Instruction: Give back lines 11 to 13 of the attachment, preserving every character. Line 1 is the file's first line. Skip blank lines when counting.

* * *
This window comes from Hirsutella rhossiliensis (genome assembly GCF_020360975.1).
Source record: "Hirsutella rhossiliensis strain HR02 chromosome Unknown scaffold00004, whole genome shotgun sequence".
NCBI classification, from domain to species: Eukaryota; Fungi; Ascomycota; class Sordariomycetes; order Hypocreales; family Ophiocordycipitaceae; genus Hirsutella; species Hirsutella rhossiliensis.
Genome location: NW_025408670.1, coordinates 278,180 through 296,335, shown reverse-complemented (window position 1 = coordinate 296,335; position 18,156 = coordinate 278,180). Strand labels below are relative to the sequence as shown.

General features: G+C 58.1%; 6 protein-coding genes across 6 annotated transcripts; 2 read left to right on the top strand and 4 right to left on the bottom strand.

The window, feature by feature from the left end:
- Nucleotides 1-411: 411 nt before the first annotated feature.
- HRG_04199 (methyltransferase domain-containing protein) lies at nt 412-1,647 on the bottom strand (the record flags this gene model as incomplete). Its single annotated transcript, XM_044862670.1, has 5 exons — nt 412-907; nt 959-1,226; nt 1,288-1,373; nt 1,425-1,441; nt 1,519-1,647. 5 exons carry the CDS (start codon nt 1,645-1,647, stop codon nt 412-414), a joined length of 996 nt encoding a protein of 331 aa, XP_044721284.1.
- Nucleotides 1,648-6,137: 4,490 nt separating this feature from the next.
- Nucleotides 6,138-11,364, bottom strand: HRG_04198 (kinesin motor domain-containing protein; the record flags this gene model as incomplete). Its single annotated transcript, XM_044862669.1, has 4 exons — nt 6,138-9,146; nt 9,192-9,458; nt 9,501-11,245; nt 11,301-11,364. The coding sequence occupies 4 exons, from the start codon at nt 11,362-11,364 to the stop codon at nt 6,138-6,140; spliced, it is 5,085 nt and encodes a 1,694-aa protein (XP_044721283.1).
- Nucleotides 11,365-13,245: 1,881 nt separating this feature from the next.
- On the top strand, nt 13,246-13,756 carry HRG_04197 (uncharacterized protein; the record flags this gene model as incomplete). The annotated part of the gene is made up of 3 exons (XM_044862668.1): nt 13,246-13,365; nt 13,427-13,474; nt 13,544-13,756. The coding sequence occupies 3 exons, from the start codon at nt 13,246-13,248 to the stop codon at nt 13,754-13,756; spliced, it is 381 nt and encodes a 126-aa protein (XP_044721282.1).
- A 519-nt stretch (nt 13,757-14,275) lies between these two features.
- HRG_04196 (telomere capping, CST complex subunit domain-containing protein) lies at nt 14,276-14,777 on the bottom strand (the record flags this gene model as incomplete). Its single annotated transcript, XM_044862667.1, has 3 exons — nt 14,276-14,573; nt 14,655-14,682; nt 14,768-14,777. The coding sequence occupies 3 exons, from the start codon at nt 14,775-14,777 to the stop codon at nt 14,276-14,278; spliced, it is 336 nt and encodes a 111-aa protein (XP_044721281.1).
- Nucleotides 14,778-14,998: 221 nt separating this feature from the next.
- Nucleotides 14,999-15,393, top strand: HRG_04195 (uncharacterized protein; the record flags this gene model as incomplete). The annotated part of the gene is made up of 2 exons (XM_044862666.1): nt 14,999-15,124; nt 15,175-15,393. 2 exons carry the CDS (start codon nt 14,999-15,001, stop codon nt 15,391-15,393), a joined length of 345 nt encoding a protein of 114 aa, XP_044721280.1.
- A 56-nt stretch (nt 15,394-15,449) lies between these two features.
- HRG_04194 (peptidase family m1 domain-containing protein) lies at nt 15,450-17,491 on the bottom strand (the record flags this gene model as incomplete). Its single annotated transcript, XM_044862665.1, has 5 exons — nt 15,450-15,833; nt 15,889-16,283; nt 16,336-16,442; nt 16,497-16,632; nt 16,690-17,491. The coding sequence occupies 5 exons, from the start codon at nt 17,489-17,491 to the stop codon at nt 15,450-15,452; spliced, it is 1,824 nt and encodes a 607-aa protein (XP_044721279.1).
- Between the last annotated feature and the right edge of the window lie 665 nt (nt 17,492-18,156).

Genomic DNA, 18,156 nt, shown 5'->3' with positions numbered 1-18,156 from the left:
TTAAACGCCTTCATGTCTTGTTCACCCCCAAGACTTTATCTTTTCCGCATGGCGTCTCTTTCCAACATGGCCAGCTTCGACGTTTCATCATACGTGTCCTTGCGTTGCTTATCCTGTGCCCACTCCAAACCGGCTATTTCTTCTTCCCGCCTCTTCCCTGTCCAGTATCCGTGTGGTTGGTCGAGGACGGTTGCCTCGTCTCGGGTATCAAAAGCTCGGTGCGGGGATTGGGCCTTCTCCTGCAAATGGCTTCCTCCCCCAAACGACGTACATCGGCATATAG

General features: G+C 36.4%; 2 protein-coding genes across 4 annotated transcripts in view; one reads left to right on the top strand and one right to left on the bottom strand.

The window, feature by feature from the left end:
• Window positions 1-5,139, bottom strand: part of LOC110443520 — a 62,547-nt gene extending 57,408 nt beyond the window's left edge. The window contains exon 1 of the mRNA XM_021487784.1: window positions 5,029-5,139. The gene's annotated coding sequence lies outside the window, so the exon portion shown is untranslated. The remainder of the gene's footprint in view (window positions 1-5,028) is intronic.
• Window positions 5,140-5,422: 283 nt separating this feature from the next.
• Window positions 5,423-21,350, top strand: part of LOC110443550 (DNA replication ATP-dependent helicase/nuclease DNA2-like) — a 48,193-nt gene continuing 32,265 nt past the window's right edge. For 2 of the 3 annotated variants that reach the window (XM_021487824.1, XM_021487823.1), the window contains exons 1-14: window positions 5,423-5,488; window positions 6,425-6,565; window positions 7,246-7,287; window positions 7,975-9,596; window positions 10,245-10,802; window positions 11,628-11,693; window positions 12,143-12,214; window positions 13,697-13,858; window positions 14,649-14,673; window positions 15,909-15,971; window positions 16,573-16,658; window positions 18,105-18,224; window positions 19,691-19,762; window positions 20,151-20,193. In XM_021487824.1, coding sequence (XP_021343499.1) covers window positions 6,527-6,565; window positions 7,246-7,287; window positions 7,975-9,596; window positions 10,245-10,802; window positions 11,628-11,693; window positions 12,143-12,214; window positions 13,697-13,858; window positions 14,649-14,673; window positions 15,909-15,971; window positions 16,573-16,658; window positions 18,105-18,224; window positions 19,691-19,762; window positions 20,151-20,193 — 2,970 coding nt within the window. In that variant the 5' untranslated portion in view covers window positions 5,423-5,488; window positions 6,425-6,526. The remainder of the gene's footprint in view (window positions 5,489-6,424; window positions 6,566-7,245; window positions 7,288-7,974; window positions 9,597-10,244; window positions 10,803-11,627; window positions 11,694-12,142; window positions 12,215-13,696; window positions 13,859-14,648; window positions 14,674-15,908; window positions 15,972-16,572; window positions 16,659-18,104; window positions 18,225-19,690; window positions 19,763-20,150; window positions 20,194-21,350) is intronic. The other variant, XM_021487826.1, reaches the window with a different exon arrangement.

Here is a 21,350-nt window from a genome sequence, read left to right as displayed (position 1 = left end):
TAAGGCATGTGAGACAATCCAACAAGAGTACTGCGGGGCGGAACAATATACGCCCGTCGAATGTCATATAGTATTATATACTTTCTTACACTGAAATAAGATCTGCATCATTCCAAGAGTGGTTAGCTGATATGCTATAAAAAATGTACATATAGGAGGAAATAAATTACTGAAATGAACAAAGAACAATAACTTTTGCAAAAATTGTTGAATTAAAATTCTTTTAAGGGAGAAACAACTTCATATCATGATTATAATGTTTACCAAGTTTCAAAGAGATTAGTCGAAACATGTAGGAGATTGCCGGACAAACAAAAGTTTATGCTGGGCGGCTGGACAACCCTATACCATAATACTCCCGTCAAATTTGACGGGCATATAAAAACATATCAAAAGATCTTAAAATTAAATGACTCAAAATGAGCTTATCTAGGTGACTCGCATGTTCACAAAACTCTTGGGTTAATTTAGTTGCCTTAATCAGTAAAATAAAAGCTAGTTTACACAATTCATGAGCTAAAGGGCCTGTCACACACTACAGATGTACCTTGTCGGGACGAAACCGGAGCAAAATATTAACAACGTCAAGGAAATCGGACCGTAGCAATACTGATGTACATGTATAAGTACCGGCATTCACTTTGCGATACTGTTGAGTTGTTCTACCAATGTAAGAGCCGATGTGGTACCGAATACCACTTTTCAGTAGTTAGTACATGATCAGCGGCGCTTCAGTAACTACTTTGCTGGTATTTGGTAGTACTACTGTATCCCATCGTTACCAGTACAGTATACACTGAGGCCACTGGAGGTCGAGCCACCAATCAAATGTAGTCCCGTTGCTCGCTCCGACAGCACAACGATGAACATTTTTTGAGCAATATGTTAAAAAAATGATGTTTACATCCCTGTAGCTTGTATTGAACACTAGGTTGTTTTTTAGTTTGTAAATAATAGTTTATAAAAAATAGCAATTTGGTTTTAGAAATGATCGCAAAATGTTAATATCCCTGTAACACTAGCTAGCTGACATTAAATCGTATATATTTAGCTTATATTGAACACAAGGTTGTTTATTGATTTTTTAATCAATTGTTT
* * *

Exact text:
- Nucleotides 11,365-13,245: 1,881 nt separating this feature from the next.
- On the top strand, nt 13,246-13,756 carry HRG_04197 (uncharacterized protein; the record flags this gene model as incomplete). The annotated part of the gene is made up of 3 exons (XM_044862668.1): nt 13,246-13,365; nt 13,427-13,474; nt 13,544-13,756. The coding sequence occupies 3 exons, from the start codon at nt 13,246-13,248 to the stop codon at nt 13,754-13,756; spliced, it is 381 nt and encodes a 126-aa protein (XP_044721282.1).
- A 519-nt stretch (nt 13,757-14,275) lies between these two features.